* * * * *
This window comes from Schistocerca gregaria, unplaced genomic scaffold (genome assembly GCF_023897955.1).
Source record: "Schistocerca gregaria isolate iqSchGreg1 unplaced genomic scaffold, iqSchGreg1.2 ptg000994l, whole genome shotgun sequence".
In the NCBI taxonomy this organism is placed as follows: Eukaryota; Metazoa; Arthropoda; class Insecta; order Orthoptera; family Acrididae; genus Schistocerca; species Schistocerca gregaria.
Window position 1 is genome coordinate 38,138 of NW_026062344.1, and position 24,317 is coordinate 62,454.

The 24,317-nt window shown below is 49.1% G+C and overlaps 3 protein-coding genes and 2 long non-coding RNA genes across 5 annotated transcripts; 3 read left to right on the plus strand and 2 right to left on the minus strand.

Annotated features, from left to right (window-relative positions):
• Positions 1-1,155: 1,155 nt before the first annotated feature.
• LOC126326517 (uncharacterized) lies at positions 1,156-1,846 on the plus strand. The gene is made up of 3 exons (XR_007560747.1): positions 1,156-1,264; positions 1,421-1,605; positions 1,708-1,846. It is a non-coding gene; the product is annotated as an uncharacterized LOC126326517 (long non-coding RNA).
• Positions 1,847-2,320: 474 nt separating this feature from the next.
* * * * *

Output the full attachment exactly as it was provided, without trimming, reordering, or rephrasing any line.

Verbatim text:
This window comes from Schistocerca gregaria, unplaced genomic scaffold (genome assembly GCF_023897955.1).
Source record: "Schistocerca gregaria isolate iqSchGreg1 unplaced genomic scaffold, iqSchGreg1.2 ptg000994l, whole genome shotgun sequence".
In the NCBI taxonomy this organism is placed as follows: Eukaryota; Metazoa; Arthropoda; class Insecta; order Orthoptera; family Acrididae; genus Schistocerca; species Schistocerca gregaria.
Window position 1 is genome coordinate 38,138 of NW_026062344.1, and position 24,317 is coordinate 62,454.

The 24,317-nt window shown below is 49.1% G+C and overlaps 3 protein-coding genes and 2 long non-coding RNA genes across 5 annotated transcripts; 3 read left to right on the plus strand and 2 right to left on the minus strand.

Annotated features, from left to right (window-relative positions):
• Positions 1-1,155: 1,155 nt before the first annotated feature.
• LOC126326517 (uncharacterized) lies at positions 1,156-1,846 on the plus strand. The gene is made up of 3 exons (XR_007560747.1): positions 1,156-1,264; positions 1,421-1,605; positions 1,708-1,846. It is a non-coding gene; the product is annotated as an uncharacterized LOC126326517 (long non-coding RNA).
• Positions 1,847-2,320: 474 nt separating this feature from the next.